So much for the gap between self and external images. Let's move on to another part of your research. One focus of your work is the Mari, the so-called Volga Finns, who still live largely traditionally today. What exactly are you investigating?

In my studies on the Mari I examine the effects of modernization processes on the everyday life of Mari women. I visited a Mari village and examined where women have their areas and their space. How have the position and role of Mari women changed? That is the question that I followed.

Do you observe something like a loss of culture, for example through globalization?

In the digital, global and mobile world, distances lose their meaning. Time and space are compressed. Cultures come into exchange with one another. That’s always been there. Cultures have always received impulses from other cultures; that is a condition for cultures to live and survive.

But the small cultures or peoples like the Saami and Mari are less armed against external influences, they do not have the same opportunities to assert their culture and identity. The small languages ​​- including the Saami language in Finland - are in danger, they are under pressure from the majority languages. But what happens to a people when they lose their language? The language is a basis for their culture. I also pursue this question in my research.

In your blog, write down what you notice in everyday life. You have been here for a few months now. What still amazes you most about everyday life in Germany?

For example, I am amazed at some impractical things in everyday life, such as doors that have to be locked twice. In Finland we just let the door slam shut and it is closed.

The practice of the dozen and the seventh is also unusual for me. Even old work colleagues are simmering. Or that all foreign films are dubbed: Why is that? I have often heard the sentence, “I am not responsible”.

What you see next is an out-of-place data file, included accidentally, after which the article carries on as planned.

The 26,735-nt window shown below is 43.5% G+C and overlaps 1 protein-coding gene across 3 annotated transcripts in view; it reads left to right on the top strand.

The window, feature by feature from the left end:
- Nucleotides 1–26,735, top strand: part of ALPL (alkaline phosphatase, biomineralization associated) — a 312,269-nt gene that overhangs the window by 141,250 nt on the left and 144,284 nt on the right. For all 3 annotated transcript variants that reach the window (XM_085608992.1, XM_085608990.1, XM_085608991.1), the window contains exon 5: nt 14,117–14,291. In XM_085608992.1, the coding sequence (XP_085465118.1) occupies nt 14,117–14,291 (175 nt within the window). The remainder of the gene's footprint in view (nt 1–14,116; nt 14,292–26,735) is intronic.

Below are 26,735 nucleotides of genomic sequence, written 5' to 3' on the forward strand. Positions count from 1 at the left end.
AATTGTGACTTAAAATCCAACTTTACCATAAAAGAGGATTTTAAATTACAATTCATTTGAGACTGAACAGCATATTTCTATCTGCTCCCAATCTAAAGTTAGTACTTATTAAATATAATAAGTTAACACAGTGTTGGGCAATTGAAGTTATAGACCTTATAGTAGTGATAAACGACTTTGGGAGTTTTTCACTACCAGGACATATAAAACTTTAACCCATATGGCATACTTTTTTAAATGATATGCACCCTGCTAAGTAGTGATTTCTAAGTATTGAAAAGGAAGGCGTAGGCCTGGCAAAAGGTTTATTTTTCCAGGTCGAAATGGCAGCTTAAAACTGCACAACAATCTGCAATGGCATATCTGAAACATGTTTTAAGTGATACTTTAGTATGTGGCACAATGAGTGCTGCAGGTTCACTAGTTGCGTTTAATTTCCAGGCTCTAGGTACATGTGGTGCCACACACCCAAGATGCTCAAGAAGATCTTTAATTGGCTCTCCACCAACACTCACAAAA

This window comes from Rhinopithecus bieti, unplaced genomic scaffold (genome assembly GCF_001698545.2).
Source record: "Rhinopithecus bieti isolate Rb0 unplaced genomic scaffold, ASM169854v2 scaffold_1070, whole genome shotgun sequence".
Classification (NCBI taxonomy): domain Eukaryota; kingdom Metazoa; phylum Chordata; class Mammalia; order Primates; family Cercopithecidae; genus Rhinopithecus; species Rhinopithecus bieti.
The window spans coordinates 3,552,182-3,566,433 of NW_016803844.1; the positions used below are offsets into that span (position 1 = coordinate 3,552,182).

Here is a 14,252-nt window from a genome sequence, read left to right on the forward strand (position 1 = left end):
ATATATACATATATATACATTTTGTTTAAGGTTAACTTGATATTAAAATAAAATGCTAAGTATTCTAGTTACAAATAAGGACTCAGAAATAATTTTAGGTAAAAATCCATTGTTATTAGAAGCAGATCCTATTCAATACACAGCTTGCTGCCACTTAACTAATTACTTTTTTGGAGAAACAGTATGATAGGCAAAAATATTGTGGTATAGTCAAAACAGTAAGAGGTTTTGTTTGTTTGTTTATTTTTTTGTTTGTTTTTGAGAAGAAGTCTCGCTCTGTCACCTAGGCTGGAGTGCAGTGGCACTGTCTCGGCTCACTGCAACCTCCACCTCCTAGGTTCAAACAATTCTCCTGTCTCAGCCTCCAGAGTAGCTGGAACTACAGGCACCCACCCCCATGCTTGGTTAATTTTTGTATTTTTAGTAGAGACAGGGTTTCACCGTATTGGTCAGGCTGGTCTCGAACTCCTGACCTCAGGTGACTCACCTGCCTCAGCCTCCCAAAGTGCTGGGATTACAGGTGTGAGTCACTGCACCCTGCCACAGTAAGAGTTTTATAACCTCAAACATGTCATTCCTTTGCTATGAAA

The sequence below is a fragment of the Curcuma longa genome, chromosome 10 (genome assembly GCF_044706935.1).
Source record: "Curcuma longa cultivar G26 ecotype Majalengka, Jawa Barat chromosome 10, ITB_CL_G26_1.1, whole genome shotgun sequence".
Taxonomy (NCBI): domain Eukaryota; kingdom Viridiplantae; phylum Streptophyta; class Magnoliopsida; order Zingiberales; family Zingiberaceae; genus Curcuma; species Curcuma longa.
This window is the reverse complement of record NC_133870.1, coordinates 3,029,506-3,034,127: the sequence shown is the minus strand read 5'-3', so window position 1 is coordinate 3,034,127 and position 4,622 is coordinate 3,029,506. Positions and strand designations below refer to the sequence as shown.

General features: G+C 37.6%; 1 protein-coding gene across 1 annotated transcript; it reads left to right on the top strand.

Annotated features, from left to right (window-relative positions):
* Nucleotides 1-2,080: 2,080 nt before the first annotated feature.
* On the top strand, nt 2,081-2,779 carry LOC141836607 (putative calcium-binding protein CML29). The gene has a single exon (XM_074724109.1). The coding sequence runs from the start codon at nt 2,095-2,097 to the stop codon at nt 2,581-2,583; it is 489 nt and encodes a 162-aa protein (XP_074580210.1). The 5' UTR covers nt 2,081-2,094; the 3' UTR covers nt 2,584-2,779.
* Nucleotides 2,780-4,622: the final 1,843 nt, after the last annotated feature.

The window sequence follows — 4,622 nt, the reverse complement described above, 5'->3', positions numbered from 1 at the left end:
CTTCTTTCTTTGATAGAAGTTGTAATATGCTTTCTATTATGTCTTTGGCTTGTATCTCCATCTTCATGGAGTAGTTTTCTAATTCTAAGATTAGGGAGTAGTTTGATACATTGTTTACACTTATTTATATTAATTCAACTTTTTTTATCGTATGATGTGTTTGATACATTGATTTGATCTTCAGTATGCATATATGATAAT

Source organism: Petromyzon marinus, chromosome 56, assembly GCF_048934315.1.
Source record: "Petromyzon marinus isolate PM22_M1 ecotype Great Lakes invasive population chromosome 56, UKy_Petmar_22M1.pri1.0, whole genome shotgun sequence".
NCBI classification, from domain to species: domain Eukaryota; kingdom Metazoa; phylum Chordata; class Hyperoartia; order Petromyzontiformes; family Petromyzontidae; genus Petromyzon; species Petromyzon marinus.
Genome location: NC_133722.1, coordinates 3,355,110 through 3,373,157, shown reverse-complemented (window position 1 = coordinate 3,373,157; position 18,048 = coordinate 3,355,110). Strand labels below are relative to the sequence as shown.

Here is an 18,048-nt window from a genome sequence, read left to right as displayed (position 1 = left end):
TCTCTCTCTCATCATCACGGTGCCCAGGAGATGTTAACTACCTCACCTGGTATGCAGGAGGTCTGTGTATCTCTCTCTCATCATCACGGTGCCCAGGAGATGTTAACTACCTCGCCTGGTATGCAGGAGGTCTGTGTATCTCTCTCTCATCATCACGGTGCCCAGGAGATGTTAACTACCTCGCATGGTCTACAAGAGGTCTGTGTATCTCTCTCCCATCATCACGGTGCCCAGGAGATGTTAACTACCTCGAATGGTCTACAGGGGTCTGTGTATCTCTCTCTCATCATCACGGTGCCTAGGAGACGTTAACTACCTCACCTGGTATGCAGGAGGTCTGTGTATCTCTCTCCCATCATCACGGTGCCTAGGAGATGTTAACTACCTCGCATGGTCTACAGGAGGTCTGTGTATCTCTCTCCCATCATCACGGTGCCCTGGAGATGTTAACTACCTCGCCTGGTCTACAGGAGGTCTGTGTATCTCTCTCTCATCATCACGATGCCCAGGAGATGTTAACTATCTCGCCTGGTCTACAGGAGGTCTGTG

I think it's great that you get good service almost everywhere - we have a lot more self-service in cafes.

A very topical and exciting difference is the role and importance of football: it is very important for Germans. Football fans practically form their own "tribe". Football connects different people, classes and groups. I watched football fever with great enthusiasm (and astonishment). But why do the Germans have to analyze everything to death, they (at least some journalists) are never satisfied ...

Biographical information:

Prof. Dr. Helena Ruotsala, born in 1957 in Kittilä, in Finland's part of Lapland, did her PhD at the University of Turku in the subject of folklore on the subject: “Reindeer herding in Finland's part of Lapland and on the Kola Peninsula”. Since 2012 she has been Professor of European Ethnology at the University of Turku. Her research is currently focused on everyday cross-border life and multilocality in the twin town of Tornio-Haaparanta on the Finnish-Swedish border. Since April 2012 she has been a DAAD guest lecturer at the Institute for Finno-Ugric / Ural Studies at the University of Hamburg.
The interview was conducted by Giselind Werner.